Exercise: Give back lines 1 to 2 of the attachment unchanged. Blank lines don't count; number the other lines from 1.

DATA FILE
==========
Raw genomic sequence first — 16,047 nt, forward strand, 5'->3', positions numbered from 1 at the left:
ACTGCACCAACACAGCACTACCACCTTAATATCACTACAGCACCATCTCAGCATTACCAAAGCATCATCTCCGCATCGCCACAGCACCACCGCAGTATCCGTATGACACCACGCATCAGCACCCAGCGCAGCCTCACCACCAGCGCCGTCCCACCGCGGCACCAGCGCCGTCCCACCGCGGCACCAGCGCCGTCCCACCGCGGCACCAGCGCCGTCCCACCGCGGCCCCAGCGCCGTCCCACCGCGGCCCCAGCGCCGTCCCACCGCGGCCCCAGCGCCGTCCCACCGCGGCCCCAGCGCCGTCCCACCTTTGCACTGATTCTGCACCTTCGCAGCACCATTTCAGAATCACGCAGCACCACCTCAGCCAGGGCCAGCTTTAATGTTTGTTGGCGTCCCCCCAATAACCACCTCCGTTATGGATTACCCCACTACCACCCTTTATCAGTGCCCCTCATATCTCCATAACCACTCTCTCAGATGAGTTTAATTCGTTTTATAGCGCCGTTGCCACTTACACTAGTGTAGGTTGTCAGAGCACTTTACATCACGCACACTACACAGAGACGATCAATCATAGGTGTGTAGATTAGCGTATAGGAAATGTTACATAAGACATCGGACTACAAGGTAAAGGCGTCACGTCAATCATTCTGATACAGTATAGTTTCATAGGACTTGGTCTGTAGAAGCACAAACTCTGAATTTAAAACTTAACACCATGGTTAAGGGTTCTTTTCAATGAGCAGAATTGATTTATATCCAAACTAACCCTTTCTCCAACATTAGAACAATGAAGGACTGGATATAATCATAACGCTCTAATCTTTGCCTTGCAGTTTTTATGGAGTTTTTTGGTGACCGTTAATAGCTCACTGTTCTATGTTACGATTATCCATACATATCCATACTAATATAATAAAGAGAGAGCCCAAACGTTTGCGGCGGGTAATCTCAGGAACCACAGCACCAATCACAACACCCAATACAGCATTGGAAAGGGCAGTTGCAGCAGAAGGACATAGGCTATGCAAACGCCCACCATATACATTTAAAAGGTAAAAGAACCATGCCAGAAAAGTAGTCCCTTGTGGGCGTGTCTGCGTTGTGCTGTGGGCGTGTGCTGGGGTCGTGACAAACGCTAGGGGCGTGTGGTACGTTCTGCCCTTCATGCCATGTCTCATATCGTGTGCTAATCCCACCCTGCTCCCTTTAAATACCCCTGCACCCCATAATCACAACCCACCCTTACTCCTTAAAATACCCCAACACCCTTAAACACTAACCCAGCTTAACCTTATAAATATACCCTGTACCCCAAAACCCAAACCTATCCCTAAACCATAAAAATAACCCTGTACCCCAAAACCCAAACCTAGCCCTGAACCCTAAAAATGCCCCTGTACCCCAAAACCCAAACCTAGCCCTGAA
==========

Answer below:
Raw genomic sequence first — 16,047 nt, forward strand, 5'->3', positions numbered from 1 at the left:
ACTGCACCAACACAGCACTACCACCTTAATATCACTACAGCACCATCTCAGCATTACCAAAGCATCATCTCCGCATCGCCACAGCACCACCGCAGTATCCGTATGACACCACGCATCAGCACCCAGCGCAGCCTCACCACCAGCGCCGTCCCACCGCGGCACCAGCGCCGTCCCACCGCGGCACCAGCGCCGTCCCACCGCGGCACCAGCGCCGTCCCACCGCGGCCCCAGCGCCGTCCCACCGCGGCCCCAGCGCCGTCCCACCGCGGCCCCAGCGCCGTCCCACCGCGGCCCCAGCGCCGTCCCACCTTTGCACTGATTCTGCACCTTCGCAGCACCATTTCAGAATCACGCAGCACCACCTCAGCCAGGGCCAGCTTTAATGTTTGTTGGCGTCCCCCCAATAACCACCTCCGTTATGGATTACCCCACTACCACCCTTTATCAGTGCCCCTCATATCTCCATAACCACTCTCTCAGATGAGTTTAATTCGTTTTATAGCGCCGTTGCCACTTACACTAGTGTAGGTTGTCAGAGCACTTTACATCACGCACACTACACAGAGACGATCAATCATAGGTGTGTAGATTAGCGTATAGGAAATGTTACATAAGACATCGGACTACAAGGTAAAGGCGTCACGTCAATCATTCTGATACAGTATAGTTTCATAGGACTTGGTCTGTAGAAGCACAAACTCTGAATTTAAAACTTAACACCATGGTTAAGGGTTCTTTTCAATGAGCAGAATTGATTTATATCCAAACTAACCCTTTCTCCAACATTAGAACAATGAAGGACTGGATATAATCATAACGCTCTAATCTTTGCCTTGCAGTTTTTATGGAGTTTTTTGGTGACCGTTAATAGCTCACTGTTCTATGTTACGATTATCCATACATATCCATACTAATATAATAAAGAGAGAGCCCAAACGTTTGCGGCGGGTAATCTCAGGAACCACAGCACCAATCACAACACCCAATACAGCATTGGAAAGGGCAGTTGCAGCAGAAGGACATAGGCTATGCAAACGCCCACCATATACATTTAAAAGGTAAAAGAACCATGCCAGAAAAGTAGTCCCTTGTGGGCGTGTCTGCGTTGTGCTGTGGGCGTGTGCTGGGGTCGTGACAAACGCTAGGGGCGTGTGGTACGTTCTGCCCTTCATGCCATGTCTCATATCGTGTGCTAATCCCACCCTGCTCCCTTTAAATACCCCTGCACCCCATAATCACAACCCACCCTTACTCCTTAAAATACCCCAACACCCTTAAACACTAACCCAGCTTAACCTTATAAATATACCCTGTACCCCAAAACCCAAACCTATCCCTAAACCATAAAAATAACCCTGTACCCCAAAACCCAAACCTAGCCCTGAACCCTAAAAATGCCCCTGTACCCCAAAACCCAAACCTAGCCCTGAA